Late on Tuesday Le Port de Calais issued a little notice: “From midnight on 29/3, for rapid disembarkment HGV drivers will need to have prenotified the following documents – CMR (International Consignment Note) and MRN (Master Reference Number) barcode – if transporting sanitary (animal products) or phytosanitary (plant products) goods.” Some people far from the agri-food industry may overlook the fact that virtually all HGVs carry phytosanitary goods in the form of wooden pallets, so tehnically they all must prenotify.

Pallets are subject to ISPM (International Standards for Phytosanitary Measures) 15 which requires heat treatment to eradicate bark beetle and fungal infestations and stencil marking to show compliance. All pallets entering the EU must have compliance markings, but pallets moving between EU countries have been exempted. For UK-EU trade that exemption ends at midnight on the 29th. Every truck passing Newry on the AI heading towards Dundalk must have all its pallets ISPM marked before transporters even get around to figuring out tariffs.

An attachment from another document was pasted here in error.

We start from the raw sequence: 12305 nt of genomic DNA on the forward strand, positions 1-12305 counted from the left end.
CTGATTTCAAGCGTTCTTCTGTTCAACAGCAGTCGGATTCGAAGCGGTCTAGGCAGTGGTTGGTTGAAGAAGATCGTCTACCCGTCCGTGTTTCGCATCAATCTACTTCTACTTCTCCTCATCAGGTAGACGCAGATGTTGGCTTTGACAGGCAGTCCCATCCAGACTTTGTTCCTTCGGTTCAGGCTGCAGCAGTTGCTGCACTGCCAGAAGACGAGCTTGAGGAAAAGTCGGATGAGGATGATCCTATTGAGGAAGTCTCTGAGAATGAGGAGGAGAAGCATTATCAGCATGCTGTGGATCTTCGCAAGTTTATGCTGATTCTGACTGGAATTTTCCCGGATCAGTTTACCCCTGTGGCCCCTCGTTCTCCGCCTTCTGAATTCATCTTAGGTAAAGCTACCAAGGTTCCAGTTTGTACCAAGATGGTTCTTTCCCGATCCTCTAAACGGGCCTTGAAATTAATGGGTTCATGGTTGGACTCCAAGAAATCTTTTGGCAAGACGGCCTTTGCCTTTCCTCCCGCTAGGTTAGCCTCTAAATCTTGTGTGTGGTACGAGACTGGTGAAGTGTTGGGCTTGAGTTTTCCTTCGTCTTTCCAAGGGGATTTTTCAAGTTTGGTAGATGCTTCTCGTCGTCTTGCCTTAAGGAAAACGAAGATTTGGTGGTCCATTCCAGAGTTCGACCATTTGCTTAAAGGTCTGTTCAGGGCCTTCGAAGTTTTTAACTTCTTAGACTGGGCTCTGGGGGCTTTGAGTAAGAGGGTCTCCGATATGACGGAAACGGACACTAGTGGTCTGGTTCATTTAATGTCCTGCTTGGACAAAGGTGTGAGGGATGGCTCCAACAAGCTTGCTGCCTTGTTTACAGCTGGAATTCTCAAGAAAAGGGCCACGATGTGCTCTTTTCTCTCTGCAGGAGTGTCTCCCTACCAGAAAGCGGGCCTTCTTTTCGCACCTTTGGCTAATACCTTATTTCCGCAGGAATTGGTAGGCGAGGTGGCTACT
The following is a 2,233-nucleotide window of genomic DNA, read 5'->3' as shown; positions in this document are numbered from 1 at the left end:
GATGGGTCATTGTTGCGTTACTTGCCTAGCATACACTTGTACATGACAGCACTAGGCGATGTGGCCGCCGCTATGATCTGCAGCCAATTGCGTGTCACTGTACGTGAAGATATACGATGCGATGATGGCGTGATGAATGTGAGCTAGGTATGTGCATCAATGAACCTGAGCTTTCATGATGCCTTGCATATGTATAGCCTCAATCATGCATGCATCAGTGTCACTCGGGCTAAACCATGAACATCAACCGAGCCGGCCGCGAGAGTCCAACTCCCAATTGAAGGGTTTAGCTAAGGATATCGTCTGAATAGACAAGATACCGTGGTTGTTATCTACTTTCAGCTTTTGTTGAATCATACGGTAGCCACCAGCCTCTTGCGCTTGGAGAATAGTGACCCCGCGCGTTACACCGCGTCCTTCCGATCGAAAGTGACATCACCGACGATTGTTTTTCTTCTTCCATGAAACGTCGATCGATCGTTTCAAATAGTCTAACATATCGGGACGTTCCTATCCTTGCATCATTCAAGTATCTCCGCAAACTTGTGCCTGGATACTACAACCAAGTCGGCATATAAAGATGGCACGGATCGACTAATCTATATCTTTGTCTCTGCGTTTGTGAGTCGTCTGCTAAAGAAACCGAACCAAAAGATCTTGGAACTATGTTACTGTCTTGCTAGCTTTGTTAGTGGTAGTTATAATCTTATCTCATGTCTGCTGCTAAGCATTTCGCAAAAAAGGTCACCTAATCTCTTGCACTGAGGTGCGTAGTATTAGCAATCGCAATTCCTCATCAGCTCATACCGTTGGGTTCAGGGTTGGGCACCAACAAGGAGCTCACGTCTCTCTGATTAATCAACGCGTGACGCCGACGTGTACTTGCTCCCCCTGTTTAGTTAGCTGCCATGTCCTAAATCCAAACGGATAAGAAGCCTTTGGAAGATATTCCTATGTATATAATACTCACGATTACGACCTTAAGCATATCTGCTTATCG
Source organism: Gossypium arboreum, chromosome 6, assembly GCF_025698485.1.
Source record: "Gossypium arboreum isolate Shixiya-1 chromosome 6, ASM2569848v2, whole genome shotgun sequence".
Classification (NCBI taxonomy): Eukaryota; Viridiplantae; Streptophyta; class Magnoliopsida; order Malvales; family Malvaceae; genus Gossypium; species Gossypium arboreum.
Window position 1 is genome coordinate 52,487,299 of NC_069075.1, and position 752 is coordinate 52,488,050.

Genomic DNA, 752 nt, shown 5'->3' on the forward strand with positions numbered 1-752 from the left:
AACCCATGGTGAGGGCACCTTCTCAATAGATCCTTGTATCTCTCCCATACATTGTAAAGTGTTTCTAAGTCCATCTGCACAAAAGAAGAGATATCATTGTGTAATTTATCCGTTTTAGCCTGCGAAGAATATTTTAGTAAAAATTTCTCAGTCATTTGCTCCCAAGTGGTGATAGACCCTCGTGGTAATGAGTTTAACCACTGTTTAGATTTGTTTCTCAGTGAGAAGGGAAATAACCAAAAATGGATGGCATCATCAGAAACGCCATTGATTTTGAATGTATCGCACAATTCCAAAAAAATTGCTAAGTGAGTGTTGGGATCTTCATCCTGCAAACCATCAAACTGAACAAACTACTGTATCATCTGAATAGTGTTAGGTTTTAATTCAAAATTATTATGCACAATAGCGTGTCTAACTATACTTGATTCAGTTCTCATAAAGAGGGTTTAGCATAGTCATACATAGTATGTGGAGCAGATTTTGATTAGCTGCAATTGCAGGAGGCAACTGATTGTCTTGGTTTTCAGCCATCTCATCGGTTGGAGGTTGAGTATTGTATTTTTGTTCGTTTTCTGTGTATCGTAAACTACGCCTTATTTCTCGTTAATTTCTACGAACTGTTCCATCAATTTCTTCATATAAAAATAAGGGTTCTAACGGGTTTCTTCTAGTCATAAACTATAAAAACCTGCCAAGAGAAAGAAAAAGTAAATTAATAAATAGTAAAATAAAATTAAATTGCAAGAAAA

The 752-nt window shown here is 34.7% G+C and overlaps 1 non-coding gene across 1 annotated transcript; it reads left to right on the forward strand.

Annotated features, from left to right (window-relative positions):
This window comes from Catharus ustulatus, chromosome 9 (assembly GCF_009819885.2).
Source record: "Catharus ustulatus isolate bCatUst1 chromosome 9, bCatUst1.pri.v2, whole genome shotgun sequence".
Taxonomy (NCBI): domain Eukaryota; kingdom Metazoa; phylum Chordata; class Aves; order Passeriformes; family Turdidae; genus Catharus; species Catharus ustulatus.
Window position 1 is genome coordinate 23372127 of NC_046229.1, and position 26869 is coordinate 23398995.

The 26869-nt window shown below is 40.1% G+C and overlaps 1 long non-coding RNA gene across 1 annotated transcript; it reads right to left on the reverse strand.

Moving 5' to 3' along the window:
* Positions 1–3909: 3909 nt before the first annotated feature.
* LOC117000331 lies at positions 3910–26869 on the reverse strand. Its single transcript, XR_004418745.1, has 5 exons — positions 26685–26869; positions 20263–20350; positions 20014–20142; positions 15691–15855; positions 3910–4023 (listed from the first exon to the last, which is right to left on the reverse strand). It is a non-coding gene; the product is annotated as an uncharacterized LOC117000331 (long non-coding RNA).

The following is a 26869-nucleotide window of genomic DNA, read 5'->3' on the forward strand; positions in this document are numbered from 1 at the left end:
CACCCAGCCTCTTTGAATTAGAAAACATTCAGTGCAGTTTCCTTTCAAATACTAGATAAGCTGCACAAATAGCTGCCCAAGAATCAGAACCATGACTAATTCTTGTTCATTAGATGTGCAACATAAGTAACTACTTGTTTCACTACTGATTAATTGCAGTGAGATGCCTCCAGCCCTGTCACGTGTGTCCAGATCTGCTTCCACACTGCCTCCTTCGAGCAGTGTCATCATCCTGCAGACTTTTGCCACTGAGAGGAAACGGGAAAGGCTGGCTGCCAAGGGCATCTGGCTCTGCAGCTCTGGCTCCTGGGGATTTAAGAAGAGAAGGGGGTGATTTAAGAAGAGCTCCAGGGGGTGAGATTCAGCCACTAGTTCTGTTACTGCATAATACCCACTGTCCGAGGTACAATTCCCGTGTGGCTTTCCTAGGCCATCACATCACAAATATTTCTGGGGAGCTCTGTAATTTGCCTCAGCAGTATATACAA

More than three million pallets move between the UK and EU every month, but it is reckoned that less than a third of pallets circulating in the UK are ISPM-marked (ie, that they originated outside the EU). It is likely that the proportion in Northern Ireland could be considerably lower.

ISPM treatment consists of raising the core temperature of the pallet to 56 degrees Centigrade for 30 minutes. Interestingly, exclusive use of ISPM pallets is a condition of trading under WTO (World Trade Organisation) terms, but the EU has negotiated its exemption with the WTO on the basis of its own phytosanitary controls which are considered a world leader.

Use of these pallets requires careful loading so that the ISPM markings are easily inspected.